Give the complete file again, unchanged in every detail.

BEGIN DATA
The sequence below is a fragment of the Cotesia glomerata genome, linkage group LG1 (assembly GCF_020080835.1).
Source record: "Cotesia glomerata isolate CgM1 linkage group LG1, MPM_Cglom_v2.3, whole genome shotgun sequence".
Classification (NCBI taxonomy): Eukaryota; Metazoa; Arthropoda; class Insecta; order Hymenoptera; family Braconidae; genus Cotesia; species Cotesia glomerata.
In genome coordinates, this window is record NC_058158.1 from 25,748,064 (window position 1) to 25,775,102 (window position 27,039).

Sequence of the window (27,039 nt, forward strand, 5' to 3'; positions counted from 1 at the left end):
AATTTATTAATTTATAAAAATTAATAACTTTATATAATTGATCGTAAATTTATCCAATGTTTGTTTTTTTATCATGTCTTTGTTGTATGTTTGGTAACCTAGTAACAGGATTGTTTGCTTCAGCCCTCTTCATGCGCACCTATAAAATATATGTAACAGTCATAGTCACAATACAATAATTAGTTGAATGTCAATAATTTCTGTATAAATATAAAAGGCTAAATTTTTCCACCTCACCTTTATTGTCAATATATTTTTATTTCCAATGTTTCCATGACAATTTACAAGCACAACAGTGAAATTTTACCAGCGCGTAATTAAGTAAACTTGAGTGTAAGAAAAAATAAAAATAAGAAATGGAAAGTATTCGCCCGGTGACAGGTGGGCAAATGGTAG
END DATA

The sequence below is a fragment of the Cotesia glomerata genome, linkage group LG1 (assembly GCF_020080835.1).
Source record: "Cotesia glomerata isolate CgM1 linkage group LG1, MPM_Cglom_v2.3, whole genome shotgun sequence".
Classification (NCBI taxonomy): Eukaryota; Metazoa; Arthropoda; class Insecta; order Hymenoptera; family Braconidae; genus Cotesia; species Cotesia glomerata.
In genome coordinates, this window is record NC_058158.1 from 25,748,064 (window position 1) to 25,775,102 (window position 27,039).

Sequence of the window (27,039 nt, forward strand, 5' to 3'; positions counted from 1 at the left end):
AATTTATTAATTTATAAAAATTAATAACTTTATATAATTGATCGTAAATTTATCCAATGTTTGTTTTTTTATCATGTCTTTGTTGTATGTTTGGTAACCTAGTAACAGGATTGTTTGCTTCAGCCCTCTTCATGCGCACCTATAAAATATATGTAACAGTCATAGTCACAATACAATAATTAGTTGAATGTCAATAATTTCTGTATAAATATAAAAGGCTAAATTTTTCCACCTCACCTTTATTGTCAATATATTTTTATTTCCAATGTTTCCATGACAATTTACAAGCACAACAGTGAAATTTTACCAGCGCGTAATTAAGTAAACTTGAGTGTAAGAAAAAATAAAAATAAGAAATGGAAAGTATTCGCCCGGTGACAGGTGGGCAAATGGTAG